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Even if Medicare’s open enrollment period sounds like a big snore fest, you might sleep better next year if you take advantage of it.

For the program’s 60 million beneficiaries, that yearly fall window — Oct. 15 through Dec. 7 — offers the chance to make changes that take effect Jan. 1. While you aren’t required to do anything — your coverage will automatically renew if you take no action — passing on the chance review your plan could cost you in 2020.

“The danger is that at the time of service, you’ll be surprised when you have a different copay or out-of-pocket expense that you weren’t anticipating,” said Elizabeth Gavino, founder of Lewin & Gavino in New York and an independent broker and general agent for Medicare plans.

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During this annual fall enrollment period, you can:

  • Switch to an Advantage Plan from original Medicare (Part A hospital coverage and Part B outpatient coverage);
  • Switch to original Medicare from an Advantage Plan;
  • Move from one Advantage Plan to another;
  • Move from one prescription drug plan (Part D) to another, or purchase one if you did not when first eligible (although you could face a penalty for late enrollment).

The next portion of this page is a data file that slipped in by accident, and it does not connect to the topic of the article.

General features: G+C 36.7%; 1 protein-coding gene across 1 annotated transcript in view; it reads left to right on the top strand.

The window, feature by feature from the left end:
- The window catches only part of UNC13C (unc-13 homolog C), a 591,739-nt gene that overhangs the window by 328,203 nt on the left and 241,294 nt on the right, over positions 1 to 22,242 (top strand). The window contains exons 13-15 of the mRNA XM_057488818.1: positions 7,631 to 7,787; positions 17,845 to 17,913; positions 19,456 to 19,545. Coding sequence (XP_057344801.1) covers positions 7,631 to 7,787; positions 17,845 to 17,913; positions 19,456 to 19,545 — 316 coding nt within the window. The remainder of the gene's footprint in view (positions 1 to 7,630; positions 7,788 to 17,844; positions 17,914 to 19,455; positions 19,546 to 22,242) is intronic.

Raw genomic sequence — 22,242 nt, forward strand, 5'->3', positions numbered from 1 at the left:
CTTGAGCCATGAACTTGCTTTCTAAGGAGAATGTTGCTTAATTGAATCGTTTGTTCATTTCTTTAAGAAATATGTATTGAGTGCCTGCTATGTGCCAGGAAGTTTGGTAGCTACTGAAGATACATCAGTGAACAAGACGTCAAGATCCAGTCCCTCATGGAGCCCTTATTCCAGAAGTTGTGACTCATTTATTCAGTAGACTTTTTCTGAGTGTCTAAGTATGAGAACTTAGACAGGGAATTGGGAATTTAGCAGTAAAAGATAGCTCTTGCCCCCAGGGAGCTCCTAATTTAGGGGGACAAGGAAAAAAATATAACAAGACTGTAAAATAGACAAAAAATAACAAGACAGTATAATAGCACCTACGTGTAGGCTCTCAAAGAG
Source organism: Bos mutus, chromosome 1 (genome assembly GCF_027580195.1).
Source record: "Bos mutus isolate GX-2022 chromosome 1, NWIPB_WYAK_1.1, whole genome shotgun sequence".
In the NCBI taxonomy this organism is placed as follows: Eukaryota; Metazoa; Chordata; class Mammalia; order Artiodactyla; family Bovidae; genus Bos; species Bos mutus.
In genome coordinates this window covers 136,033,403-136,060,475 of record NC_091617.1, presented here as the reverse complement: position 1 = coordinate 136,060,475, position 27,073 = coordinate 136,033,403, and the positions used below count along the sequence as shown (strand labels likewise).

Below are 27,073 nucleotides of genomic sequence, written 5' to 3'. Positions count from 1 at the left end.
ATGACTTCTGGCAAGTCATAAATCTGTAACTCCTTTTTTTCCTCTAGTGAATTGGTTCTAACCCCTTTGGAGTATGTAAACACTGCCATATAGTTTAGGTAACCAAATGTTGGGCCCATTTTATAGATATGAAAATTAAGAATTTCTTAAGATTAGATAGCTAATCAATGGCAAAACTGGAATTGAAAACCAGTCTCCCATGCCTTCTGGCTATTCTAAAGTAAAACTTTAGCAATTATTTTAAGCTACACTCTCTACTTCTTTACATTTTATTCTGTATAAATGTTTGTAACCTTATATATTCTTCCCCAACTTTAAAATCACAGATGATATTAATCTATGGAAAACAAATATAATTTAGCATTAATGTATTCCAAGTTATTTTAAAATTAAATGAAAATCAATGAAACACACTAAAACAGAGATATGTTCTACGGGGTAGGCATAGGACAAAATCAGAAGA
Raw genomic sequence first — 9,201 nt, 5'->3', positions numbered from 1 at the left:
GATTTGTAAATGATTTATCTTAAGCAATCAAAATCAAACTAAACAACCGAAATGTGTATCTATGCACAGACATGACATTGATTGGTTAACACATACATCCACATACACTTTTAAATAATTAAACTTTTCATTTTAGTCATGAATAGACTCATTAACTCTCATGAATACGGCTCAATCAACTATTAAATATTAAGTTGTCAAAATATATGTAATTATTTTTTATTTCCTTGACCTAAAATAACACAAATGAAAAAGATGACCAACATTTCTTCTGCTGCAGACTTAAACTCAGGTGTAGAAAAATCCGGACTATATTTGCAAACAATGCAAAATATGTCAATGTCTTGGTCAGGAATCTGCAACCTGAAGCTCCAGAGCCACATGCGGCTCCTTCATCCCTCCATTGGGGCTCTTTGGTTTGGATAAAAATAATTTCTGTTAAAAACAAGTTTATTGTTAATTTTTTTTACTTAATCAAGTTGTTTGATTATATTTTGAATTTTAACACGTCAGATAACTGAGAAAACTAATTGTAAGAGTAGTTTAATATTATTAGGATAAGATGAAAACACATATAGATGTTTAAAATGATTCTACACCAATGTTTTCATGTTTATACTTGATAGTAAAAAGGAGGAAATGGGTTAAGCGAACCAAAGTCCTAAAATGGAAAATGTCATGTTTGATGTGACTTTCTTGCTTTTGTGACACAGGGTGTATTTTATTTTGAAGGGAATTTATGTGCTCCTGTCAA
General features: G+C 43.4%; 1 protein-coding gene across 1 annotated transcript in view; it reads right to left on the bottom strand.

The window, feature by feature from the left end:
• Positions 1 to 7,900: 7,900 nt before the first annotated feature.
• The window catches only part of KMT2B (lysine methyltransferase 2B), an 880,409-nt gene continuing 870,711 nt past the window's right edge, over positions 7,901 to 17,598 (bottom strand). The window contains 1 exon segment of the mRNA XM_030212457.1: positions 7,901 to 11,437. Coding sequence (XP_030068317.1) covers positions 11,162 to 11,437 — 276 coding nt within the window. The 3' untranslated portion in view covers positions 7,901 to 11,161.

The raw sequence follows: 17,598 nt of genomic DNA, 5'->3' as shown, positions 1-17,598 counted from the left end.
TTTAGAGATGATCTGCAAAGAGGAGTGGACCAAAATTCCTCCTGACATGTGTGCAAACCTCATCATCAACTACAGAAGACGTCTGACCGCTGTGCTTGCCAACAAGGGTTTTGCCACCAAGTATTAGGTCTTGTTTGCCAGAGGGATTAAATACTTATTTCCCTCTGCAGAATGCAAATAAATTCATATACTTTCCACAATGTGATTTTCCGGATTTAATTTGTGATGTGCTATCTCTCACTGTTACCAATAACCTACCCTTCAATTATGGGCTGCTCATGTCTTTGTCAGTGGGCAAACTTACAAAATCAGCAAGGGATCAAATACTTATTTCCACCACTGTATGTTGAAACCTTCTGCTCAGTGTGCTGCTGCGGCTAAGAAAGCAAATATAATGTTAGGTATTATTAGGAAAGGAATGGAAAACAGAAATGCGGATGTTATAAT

Of the 60 million or so Medicare beneficiaries, roughly 22.2 million people are enrolled in Advantage Plans, according to the Centers for Medicare and Medicaid Services. That number is expected to rise to 24.4 million in 2020.

The remainder are on original Medicare and often pair it with a standalone drug plan and/or a so-called Medigap policy. Be aware that generally speaking, autumn open enrollment has nothing to do with Medigap plans, which operate under separate rules.

Here are mistakes to avoid when it comes to the current six-week window to make changes.

Ignoring the whole thing

Even if your Advantage plan or drug coverage served you well this year, there’s no guarantee that you’ll feel the same way in 2020.

While insurers are federally regulated, the specifics of their options can vary greatly from plan to plan, county to county and year to year. Changes can affect your premiums, deductibles, co-pays and covered services, along with participating doctors, hospitals, pharmacies and other providers.

The average monthly premium among Advantage Plans is forecast to be $23 next year, down from close to $27 in 2019. This year, 56% of enrollees paid no premium for those plans, according to the Kaiser Family Foundation.

Regardless of what that payment would be, keep in mind that it’s in addition to your Part B premium. Although there’s been no official word yet on that base amount for 2020, it’s projected to rise to $144.30 from $135.50 this year, according to the latest Medicare Trustees report. (Higher-income beneficiaries pay more.)

Of course, premiums are are not the only factor you should consider.

“The lower premiums have higher deductibles and copays, and the higher premiums tend to have lower amounts for those,” said Danielle Roberts, co-founder of insurance firm Boomer Benefits in Fort Worth, Texas. “Look at what it will cost you overall.”